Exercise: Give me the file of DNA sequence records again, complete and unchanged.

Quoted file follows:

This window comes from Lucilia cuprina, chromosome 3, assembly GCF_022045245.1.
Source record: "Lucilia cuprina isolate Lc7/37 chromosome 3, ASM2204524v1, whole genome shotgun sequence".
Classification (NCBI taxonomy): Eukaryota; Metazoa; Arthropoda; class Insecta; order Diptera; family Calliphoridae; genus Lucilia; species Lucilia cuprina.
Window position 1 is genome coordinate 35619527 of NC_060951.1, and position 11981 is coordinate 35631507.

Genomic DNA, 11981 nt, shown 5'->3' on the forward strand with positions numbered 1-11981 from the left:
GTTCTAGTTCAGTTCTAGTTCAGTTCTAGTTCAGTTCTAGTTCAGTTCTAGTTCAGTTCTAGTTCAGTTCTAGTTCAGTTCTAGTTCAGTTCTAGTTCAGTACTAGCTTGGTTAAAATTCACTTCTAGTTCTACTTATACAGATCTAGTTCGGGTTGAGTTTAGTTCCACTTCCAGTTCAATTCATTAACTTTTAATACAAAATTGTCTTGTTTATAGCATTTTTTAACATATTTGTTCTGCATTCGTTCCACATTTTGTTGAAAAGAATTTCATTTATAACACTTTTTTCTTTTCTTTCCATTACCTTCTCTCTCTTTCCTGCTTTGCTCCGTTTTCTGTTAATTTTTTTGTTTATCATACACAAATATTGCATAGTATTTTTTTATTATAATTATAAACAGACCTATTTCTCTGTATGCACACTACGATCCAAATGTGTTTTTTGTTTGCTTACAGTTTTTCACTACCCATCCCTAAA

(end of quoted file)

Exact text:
This window comes from Lucilia cuprina, chromosome 3, assembly GCF_022045245.1.
Source record: "Lucilia cuprina isolate Lc7/37 chromosome 3, ASM2204524v1, whole genome shotgun sequence".
Classification (NCBI taxonomy): Eukaryota; Metazoa; Arthropoda; class Insecta; order Diptera; family Calliphoridae; genus Lucilia; species Lucilia cuprina.
Window position 1 is genome coordinate 35619527 of NC_060951.1, and position 11981 is coordinate 35631507.

Genomic DNA, 11981 nt, shown 5'->3' on the forward strand with positions numbered 1-11981 from the left:
GTTCTAGTTCAGTTCTAGTTCAGTTCTAGTTCAGTTCTAGTTCAGTTCTAGTTCAGTTCTAGTTCAGTTCTAGTTCAGTTCTAGTTCAGTTCTAGTTCAGTACTAGCTTGGTTAAAATTCACTTCTAGTTCTACTTATACAGATCTAGTTCGGGTTGAGTTTAGTTCCACTTCCAGTTCAATTCATTAACTTTTAATACAAAATTGTCTTGTTTATAGCATTTTTTAACATATTTGTTCTGCATTCGTTCCACATTTTGTTGAAAAGAATTTCATTTATAACACTTTTTTCTTTTCTTTCCATTACCTTCTCTCTCTTTCCTGCTTTGCTCCGTTTTCTGTTAATTTTTTTGTTTATCATACACAAATATTGCATAGTATTTTTTTATTATAATTATAAACAGACCTATTTCTCTGTATGCACACTACGATCCAAATGTGTTTTTTGTTTGCTTACAGTTTTTCACTACCCATCCCTAAA